Congress is fighting over whether to ban this flavored, popular tobacco product.
Mentholated cigarettes were launched in the 1920s with such names as Spud, Listerine, the Original Eucalyptus Smoke and Snowball. Today they are sold as Kool, Newport and Marlboro Menthol, the smokes of choice among the black community.
Critics say these products designed specifically to lure African-American young people into a lifetime of tobacco use and dependence.
While a growing number of cities and states have moved in recent years to ban smoking in restaurants, workplaces and entertainment sites and Congress is moving toward a ban on flavored cigarettes and anything should be done about menthols.
Billy Perry, of Chicago, said he is been smoking Newports for 30 years. Perry said: “It has a better taste and less of the effects of harshness.”
A ban looks like a political pace too far for Congress. The House last month approved a measure that would depute the Food and Drug Administration to ban flavored additives and to regulate tobacco products. Menthol flavoring was exempted in the bill.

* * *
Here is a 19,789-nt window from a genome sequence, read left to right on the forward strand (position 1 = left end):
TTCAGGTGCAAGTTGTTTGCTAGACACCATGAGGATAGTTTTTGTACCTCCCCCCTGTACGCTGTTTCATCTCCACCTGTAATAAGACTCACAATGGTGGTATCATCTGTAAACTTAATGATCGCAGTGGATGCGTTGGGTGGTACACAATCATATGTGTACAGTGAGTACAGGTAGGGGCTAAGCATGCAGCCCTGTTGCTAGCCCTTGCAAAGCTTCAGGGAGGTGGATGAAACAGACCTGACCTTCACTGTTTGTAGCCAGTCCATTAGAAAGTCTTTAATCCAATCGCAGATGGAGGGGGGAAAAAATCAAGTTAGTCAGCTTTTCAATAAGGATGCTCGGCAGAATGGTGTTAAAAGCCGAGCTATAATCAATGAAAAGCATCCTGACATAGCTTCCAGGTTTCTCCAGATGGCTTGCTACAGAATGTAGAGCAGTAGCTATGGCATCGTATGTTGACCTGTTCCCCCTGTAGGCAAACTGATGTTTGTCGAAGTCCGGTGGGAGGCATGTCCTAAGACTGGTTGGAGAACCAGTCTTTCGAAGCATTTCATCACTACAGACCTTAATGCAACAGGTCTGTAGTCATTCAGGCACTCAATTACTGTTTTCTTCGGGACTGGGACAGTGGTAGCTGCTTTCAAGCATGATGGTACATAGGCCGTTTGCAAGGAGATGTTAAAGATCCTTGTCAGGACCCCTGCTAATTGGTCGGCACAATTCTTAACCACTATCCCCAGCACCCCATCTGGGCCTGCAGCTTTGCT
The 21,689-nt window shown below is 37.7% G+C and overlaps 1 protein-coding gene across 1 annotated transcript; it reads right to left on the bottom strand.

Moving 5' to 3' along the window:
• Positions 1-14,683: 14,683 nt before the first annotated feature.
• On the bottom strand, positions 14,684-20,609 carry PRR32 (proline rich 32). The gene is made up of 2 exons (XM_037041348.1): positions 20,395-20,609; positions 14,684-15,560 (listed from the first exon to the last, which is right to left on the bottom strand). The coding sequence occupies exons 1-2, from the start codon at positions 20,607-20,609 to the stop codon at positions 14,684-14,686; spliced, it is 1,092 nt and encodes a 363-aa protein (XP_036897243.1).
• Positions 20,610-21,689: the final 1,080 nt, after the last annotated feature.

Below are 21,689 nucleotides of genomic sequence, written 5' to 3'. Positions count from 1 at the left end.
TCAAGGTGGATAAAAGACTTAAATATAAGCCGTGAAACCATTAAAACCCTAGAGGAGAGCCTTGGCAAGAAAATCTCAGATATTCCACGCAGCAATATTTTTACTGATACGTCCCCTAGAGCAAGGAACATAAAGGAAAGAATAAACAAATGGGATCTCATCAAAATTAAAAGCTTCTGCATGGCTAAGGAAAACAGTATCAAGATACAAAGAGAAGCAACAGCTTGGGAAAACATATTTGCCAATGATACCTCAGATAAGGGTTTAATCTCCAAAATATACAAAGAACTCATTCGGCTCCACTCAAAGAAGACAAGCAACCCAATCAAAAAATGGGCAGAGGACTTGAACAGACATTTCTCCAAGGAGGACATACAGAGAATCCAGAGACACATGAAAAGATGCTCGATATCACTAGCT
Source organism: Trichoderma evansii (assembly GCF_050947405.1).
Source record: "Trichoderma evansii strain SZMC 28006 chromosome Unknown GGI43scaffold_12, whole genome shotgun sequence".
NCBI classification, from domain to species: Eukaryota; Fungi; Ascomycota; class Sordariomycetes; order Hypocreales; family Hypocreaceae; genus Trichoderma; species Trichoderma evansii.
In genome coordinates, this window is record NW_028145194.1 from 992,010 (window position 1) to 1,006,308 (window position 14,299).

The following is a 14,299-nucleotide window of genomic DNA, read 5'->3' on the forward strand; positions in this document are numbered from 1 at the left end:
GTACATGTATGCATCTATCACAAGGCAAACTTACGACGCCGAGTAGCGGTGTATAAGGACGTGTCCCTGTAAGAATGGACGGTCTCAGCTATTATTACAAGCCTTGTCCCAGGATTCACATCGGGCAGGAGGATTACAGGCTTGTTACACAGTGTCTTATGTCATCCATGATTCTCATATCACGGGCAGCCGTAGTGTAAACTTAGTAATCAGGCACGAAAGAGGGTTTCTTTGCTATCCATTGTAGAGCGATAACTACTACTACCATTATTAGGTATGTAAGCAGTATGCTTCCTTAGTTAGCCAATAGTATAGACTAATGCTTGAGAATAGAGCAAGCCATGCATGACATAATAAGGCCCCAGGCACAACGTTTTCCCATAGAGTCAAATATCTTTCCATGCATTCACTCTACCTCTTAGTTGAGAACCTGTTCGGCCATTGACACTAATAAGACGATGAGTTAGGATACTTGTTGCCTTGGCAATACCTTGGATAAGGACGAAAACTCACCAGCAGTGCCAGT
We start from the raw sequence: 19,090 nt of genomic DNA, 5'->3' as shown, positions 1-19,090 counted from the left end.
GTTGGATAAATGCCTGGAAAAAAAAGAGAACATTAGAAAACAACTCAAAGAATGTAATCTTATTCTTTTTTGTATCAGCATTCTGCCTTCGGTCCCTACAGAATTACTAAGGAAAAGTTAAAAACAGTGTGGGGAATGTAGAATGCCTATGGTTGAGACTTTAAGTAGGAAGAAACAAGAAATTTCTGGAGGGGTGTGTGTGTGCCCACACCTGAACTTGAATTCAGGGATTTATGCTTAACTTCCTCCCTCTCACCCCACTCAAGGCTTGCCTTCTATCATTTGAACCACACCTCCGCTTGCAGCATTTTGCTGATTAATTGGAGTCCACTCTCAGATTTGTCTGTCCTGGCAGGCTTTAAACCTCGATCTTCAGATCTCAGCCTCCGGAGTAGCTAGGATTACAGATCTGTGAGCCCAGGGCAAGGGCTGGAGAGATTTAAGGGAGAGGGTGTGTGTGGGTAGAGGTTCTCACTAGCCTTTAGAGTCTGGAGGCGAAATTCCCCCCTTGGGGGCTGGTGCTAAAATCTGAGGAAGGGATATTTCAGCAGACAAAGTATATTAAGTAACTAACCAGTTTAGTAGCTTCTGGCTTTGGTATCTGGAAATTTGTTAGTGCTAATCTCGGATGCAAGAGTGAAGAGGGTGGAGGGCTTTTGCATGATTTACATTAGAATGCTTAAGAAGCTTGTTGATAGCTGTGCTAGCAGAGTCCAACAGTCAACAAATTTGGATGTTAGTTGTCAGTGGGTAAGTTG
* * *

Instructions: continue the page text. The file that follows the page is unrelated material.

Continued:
The bill passed the House by a wide margin (326 to 102) but the menthol exemption was part of the negotiations to get enough votes to pass the bill. Some House members tried to protect tobacco farmers and others objected to the government having any role in the resolution of tobacco.
One tobacco company, Philip Morris USA, supported the measure but only with the menthol exemption.
Menthol critics point to studies that claim young blacks have been targeted by marketing plans of cigarettes shops. Tobacco companies have absolutely denied targeting young people and are lobbying against any ban on menthols, which include about a quarter of all cigarette sales.
According to the U.S. Department of Health and Human Services, nearly three out of four black smokers buy menthol brands, compared with three of 10 white smokers.